Chroniclers tell us that the Bourne at Pont-en-Royans once flowed red with blood during the so-called Wars of Religion of the 16th century... as if Man's quest for God and existential meaning might be a valid pretext for bloodshed (which I refuse to believe). Today, the Bourne is calm and peaceful, joyful like a young puppy, wise as a mountain monk, sparkling like a glass of bubbly white Clairette de Die (just to the south of the Vercors), musical in the quiet manner of a Gregorian chant, and as eternal as a molecule of DNA. I'm happy to live alongside such a lovely river. But old bridges fall down (except, apparently, in my birthplace, Grafton), and new ones have to be built (if finance is available... which might not be the case in certain badly-run societies).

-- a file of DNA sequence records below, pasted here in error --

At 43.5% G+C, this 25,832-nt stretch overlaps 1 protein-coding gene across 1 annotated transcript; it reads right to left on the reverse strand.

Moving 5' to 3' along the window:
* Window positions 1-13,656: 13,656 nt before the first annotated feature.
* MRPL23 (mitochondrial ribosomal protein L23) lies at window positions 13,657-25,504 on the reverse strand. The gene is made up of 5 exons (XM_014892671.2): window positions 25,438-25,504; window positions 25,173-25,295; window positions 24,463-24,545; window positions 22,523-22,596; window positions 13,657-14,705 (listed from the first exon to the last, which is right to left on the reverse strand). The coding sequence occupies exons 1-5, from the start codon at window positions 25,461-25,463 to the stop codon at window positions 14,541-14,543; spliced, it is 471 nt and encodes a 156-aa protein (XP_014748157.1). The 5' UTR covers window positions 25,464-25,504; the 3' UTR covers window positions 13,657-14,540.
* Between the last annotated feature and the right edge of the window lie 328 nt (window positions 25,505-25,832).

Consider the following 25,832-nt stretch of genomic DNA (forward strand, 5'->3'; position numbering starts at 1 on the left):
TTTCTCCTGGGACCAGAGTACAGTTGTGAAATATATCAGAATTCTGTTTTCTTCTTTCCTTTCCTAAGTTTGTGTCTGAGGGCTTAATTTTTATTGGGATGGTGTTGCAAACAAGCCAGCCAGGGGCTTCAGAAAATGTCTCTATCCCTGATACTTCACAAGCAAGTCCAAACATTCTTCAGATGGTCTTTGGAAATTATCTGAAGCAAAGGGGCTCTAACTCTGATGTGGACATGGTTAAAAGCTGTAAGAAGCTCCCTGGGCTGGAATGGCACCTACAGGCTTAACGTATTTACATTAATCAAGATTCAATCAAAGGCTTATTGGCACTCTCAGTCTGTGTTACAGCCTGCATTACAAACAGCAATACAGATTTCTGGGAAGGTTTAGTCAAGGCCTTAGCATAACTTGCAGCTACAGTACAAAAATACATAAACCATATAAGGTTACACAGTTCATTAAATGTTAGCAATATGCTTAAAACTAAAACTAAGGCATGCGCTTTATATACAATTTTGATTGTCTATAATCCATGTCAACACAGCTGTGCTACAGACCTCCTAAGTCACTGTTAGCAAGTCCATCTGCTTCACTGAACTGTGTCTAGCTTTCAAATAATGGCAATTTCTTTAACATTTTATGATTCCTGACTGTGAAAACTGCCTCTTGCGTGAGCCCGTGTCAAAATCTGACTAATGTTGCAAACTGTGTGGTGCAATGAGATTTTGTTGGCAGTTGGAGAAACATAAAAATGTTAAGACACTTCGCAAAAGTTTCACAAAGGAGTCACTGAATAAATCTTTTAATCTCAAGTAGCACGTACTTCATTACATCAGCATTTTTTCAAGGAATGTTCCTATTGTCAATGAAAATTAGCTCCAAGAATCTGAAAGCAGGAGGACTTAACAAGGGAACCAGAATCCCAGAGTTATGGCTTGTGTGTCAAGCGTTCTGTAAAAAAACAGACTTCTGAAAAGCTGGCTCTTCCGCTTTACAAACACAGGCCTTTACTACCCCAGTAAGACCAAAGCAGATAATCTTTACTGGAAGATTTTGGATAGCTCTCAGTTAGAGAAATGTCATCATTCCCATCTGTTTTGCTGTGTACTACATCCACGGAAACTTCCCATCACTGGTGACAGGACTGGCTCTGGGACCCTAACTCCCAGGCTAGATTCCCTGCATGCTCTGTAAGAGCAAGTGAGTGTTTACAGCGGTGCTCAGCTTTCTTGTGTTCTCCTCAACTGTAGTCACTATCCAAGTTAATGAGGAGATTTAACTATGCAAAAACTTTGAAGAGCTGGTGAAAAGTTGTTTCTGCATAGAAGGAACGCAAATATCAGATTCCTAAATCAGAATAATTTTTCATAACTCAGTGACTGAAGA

Mechanical shovels have just destroyed the old bridge between the twin communes of Choranche and Châtelus. Meanwhile, the dainty blue Bourne dances between the old stones and the yellow monsters. We are temporarily stranded from our old-time left-bank neighbors... who can nevertheless drive down to Pont-en-Royans by an alternate route.
I'm tremendously moved when I see how my fellow citizens move mountains and build bridges. The ancient alpine spirit in action.